Low subsidy, lack of dedicated revenue sources hurting Toronto’s transit system: study
The lack of secure funding combined with low subsidy levels, as compared to seven other major cities in North America, are putting Toronto’s transit system at risk, according to a new study released by advocacy group CodeRedTO.
The report, titled Mixed Signals, says the Toronto Transit Commission (TTC) has an operating subsidy of 30 per cent, whereas cities like Boston and Houston operate with 70 per cent subsidies, and Los Angeles is nearly at 90 per cent.
“The most alarming discovery in CodeRedTO’s research has been that while all public transit agencies worldwide contribute to operating expenses via the farebox, the TTC relies on fares for two-thirds of its base operating budget, a level not seen in any other city in North America,” the study states.
The lack of a designated revenue stream for transit, which almost every other city looked at in the study has for providing stable and predictable funding, is hurting Toronto’s potential for growth, CodeRedTO said.
“Nothing is more crucial than resolving decades of underfunding and poor network design,” CodeRedTO executive director Cameron MacLeod said in a media release.
“Tangible increases to service levels, improvements to passes and fares, and funding to build a more complete network all demand our immediate attention.”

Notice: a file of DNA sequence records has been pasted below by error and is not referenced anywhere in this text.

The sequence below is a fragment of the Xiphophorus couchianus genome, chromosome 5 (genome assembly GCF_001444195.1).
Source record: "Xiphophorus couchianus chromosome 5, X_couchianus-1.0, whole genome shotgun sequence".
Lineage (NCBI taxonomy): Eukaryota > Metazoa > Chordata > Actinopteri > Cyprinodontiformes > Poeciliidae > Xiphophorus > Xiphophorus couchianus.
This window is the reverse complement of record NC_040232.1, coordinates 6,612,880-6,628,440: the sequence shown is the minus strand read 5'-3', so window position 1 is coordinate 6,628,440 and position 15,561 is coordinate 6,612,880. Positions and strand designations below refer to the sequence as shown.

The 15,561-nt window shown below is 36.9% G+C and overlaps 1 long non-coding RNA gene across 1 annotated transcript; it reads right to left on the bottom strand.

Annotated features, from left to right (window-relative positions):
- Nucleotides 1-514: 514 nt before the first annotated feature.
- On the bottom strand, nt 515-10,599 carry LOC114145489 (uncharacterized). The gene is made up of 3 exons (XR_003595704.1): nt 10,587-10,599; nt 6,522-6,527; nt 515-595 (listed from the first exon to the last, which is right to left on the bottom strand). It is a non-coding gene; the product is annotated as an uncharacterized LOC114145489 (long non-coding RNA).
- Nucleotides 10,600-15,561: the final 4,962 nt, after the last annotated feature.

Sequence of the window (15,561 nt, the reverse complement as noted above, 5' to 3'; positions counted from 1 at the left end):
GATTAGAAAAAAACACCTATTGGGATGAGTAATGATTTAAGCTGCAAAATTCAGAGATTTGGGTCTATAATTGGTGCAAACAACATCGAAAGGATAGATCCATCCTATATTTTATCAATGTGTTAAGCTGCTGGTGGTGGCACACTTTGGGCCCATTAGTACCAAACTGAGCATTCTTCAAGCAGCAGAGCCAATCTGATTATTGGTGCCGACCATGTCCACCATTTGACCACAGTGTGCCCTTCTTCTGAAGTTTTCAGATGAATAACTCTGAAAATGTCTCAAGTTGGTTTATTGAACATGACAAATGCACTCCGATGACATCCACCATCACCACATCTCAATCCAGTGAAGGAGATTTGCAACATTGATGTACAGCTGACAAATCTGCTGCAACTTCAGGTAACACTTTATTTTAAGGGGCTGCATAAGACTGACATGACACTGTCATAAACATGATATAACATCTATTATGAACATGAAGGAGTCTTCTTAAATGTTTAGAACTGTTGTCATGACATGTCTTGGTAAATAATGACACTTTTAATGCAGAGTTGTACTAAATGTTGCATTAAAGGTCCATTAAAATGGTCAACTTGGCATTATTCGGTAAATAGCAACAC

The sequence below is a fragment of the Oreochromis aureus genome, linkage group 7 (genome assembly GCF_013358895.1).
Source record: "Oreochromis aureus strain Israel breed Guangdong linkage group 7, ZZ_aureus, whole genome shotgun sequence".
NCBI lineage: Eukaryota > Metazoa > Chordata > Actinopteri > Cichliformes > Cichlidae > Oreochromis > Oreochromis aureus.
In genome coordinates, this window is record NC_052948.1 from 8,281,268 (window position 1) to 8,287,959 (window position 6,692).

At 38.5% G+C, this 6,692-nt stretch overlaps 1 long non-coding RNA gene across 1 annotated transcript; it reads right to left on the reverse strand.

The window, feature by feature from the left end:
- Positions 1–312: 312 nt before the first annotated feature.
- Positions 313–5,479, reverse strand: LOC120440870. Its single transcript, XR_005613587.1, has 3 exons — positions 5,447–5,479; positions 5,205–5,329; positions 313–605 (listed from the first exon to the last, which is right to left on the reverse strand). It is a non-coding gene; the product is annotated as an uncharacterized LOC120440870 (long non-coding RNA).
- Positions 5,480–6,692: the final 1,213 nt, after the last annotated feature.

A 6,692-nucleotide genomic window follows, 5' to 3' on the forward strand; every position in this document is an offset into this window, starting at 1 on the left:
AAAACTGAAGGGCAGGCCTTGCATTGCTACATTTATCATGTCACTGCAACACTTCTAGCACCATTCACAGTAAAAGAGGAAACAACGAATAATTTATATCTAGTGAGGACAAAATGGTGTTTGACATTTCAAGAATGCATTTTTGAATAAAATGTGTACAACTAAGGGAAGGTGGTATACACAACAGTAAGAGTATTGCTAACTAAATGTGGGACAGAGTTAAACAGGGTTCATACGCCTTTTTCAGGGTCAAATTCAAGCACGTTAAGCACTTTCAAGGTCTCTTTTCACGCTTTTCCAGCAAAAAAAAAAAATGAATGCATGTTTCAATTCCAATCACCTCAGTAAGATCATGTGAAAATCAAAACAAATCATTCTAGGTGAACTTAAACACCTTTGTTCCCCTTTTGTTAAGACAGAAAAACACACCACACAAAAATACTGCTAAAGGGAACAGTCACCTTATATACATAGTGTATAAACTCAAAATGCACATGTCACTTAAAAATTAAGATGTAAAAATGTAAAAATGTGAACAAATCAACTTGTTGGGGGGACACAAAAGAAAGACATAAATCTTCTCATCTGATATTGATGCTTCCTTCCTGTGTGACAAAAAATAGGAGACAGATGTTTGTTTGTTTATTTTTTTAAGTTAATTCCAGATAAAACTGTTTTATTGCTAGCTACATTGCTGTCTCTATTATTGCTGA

Although the TTC enjoys relatively strong ridership numbers, the report criticizes how the subway system is oversimplified.
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“Toronto’s local rail network is less complex, with less coverage than many cities,” the study said.
“When contrasted with every other city in the study, it is clear Toronto’s heavy reliance on two very long rail lines is unusual. More complexity allows for greater network connectivity and adaptability.”
The report did note that the Eglinton Crosstown LRT, which will be complete in 2021, will help strengthen Toronto’s network “considerably.”
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The report also took aim at the governance structure at Metrolinx, the province’s regional transportation agency, and the TTC board for being heavily politicized.
“Both boards overseeing transit in Toronto are significantly politicized and vulnerable to partisan interference, to a degree not seen in other cities. When combined with inadequate and insecure funding, the vulnerability of the TTC is particularly acute,” the report said.
Some of the immediate recommendations to improve Toronto’s transit system include adding a predictable and sustainable revenue stream, prioritizing surface transit lanes as opposed to the underground option and reducing overall cost for monthly passes.
As for long-term goals, it is suggested to better integrate regional fares with a flat-rate, implementing regional network integration and creating city-centred but regionally collaborative governance structures.
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